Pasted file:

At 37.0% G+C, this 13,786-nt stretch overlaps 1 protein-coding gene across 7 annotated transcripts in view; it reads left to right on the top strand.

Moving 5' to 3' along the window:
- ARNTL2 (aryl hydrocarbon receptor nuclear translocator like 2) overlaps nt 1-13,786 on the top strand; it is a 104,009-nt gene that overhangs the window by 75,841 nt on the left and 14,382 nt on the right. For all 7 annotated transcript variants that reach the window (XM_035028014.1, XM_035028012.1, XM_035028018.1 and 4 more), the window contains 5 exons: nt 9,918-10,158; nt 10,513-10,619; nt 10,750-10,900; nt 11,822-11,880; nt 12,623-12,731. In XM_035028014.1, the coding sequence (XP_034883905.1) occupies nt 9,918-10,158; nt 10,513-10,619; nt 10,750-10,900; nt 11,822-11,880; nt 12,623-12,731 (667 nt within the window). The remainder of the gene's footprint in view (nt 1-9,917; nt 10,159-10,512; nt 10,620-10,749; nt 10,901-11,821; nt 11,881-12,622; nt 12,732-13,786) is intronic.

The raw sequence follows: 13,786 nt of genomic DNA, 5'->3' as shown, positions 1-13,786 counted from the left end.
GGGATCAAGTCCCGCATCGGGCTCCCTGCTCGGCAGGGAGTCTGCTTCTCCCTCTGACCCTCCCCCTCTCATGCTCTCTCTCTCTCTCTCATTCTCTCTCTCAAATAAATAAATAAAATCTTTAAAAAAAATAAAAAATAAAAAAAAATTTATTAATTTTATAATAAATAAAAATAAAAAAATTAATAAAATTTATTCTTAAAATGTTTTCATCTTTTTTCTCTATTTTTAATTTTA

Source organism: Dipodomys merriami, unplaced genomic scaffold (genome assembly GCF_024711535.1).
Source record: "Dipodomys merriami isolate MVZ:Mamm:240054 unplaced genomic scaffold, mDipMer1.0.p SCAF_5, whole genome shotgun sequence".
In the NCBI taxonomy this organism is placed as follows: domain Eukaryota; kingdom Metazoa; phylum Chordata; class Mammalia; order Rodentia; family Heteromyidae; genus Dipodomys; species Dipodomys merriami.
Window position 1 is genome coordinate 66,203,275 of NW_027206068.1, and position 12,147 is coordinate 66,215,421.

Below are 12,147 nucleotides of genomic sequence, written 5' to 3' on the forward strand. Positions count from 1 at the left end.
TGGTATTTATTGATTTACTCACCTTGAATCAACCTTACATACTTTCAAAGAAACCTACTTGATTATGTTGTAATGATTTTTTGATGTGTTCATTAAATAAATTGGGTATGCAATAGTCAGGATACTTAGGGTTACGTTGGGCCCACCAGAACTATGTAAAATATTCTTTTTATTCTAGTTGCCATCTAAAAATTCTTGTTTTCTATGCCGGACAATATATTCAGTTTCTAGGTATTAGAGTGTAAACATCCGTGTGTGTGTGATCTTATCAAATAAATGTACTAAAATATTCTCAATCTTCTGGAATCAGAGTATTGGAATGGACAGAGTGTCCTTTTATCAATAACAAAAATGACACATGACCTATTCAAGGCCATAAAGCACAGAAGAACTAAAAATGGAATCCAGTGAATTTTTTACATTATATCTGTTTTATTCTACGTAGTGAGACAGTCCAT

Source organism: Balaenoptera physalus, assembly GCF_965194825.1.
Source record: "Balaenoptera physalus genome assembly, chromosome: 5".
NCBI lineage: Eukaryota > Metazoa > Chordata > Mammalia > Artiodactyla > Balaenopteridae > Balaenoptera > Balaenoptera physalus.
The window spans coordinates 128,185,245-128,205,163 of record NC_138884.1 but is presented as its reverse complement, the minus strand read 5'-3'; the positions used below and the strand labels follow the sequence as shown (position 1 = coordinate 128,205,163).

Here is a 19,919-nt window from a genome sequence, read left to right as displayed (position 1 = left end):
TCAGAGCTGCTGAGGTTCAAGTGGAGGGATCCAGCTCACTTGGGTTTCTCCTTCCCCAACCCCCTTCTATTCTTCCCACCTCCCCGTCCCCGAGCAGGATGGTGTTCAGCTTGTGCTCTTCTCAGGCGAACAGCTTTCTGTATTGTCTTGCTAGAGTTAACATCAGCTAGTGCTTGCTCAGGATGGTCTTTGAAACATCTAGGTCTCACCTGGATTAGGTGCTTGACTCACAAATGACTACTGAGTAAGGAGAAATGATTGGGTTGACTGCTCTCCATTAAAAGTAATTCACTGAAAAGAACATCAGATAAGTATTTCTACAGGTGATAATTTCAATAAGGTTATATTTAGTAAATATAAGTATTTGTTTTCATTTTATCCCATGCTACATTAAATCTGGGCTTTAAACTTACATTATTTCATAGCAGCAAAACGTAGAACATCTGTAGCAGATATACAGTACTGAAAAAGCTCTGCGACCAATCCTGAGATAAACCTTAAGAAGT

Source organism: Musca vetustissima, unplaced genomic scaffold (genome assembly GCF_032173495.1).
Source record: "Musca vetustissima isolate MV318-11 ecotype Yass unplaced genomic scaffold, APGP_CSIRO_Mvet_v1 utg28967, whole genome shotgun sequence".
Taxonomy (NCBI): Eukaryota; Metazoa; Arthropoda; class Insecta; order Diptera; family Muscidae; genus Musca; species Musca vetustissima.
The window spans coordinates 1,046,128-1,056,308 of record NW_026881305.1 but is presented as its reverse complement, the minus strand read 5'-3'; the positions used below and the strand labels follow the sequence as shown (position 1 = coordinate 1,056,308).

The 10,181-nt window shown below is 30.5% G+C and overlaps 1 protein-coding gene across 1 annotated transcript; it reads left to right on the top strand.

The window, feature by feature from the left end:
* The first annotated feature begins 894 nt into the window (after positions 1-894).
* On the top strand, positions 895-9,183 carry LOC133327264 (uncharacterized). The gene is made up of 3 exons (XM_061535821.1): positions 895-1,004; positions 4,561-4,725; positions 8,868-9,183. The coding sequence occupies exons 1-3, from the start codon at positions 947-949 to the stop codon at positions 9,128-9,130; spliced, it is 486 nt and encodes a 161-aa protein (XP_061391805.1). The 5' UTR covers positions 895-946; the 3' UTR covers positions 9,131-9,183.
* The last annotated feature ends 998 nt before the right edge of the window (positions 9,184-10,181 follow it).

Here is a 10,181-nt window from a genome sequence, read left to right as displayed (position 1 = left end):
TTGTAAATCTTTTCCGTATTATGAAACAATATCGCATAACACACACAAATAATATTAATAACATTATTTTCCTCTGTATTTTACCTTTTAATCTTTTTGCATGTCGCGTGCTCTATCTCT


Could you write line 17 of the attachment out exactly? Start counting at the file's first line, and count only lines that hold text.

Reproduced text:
TCAGAGCTGCTGAGGTTCAAGTGGAGGGATCCAGCTCACTTGGGTTTCTCCTTCCCCAACCCCCTTCTATTCTTCCCACCTCCCCGTCCCCGAGCAGGATGGTGTTCAGCTTGTGCTCTTCTCAGGCGAACAGCTTTCTGTATTGTCTTGCTAGAGTTAACATCAGCTAGTGCTTGCTCAGGATGGTCTTTGAAACATCTAGGTCTCACCTGGATTAGGTGCTTGACTCACAAATGACTACTGAGTAAGGAGAAATGATTGGGTTGACTGCTCTCCATTAAAAGTAATTCACTGAAAAGAACATCAGATAAGTATTTCTACAGGTGATAATTTCAATAAGGTTATATTTAGTAAATATAAGTATTTGTTTTCATTTTATCCCATGCTACATTAAATCTGGGCTTTAAACTTACATTATTTCATAGCAGCAAAACGTAGAACATCTGTAGCAGATATACAGTACTGAAAAAGCTCTGCGACCAATCCTGAGATAAACCTTAAGAAGT